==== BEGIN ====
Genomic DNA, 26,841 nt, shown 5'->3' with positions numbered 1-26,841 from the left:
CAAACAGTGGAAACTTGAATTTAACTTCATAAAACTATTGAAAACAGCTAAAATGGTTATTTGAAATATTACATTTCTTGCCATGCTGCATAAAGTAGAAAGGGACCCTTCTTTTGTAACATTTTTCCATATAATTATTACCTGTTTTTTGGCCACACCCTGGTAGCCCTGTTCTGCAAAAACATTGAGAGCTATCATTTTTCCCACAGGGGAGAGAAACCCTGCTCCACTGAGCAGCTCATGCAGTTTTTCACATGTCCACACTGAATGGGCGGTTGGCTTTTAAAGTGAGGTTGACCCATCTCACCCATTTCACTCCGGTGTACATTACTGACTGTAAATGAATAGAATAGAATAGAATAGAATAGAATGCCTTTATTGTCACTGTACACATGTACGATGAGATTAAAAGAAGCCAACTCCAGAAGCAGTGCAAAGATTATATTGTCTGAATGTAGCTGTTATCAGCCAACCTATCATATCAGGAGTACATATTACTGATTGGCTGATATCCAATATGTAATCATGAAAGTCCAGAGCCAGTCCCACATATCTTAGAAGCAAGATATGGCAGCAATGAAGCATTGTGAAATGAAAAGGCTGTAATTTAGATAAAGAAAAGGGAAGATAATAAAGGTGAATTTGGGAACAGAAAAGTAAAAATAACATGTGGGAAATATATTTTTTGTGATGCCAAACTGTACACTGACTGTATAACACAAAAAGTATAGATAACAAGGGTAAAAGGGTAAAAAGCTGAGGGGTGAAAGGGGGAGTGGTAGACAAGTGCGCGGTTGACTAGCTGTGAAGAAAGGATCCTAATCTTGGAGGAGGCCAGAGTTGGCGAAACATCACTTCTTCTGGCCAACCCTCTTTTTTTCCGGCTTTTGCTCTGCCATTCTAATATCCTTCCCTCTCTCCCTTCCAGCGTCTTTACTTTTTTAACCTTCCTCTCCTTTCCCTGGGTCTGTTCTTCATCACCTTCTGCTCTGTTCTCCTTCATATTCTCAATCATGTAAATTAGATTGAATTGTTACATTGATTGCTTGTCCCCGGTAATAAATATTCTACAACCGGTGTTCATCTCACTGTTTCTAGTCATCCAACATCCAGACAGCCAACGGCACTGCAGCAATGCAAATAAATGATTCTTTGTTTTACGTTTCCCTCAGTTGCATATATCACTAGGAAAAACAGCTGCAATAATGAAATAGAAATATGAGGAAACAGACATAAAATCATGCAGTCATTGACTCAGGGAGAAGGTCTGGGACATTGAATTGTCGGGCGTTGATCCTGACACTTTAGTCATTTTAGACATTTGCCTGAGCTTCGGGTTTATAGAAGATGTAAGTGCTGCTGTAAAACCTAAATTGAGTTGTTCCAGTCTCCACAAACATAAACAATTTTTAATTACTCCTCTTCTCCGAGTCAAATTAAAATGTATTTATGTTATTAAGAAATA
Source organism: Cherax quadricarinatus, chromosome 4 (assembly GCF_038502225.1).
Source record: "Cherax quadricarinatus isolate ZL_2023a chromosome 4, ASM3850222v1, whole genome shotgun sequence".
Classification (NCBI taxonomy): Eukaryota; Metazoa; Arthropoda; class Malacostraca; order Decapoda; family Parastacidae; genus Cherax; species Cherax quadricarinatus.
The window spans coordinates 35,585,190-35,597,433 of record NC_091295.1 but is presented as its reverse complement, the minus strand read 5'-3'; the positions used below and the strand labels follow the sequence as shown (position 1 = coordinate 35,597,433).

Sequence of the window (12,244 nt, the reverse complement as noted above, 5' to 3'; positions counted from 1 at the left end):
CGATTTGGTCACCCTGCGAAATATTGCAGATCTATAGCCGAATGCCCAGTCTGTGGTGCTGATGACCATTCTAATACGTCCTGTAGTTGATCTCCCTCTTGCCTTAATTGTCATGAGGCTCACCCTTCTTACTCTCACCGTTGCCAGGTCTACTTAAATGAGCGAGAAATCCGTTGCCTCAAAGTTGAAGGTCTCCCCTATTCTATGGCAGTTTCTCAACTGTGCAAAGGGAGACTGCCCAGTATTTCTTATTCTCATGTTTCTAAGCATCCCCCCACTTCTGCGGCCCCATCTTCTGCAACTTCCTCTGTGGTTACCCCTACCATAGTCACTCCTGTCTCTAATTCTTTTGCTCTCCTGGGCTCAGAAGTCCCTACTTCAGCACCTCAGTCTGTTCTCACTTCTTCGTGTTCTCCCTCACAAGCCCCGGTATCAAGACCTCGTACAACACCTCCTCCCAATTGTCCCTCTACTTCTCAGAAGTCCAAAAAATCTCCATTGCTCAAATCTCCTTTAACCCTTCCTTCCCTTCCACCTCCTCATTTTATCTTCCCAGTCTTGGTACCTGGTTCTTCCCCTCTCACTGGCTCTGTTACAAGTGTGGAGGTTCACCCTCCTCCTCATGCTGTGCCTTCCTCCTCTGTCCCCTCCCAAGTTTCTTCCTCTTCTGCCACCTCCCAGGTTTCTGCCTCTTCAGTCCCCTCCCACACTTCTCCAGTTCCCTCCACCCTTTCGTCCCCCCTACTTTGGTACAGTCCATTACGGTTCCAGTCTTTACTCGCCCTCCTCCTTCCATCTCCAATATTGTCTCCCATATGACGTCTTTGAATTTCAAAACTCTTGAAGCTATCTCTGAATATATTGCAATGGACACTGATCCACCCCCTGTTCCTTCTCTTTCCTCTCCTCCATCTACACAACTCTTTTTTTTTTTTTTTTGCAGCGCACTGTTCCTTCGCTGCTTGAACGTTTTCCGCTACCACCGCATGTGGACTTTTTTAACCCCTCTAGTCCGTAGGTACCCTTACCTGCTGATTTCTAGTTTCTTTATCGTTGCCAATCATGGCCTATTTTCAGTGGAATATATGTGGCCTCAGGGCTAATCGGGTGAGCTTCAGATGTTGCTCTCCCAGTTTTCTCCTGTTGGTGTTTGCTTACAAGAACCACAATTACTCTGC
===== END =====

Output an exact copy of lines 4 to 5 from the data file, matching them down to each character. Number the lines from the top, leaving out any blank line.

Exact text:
Source record: "Cherax quadricarinatus isolate ZL_2023a chromosome 4, ASM3850222v1, whole genome shotgun sequence".
Classification (NCBI taxonomy): Eukaryota; Metazoa; Arthropoda; class Malacostraca; order Decapoda; family Parastacidae; genus Cherax; species Cherax quadricarinatus.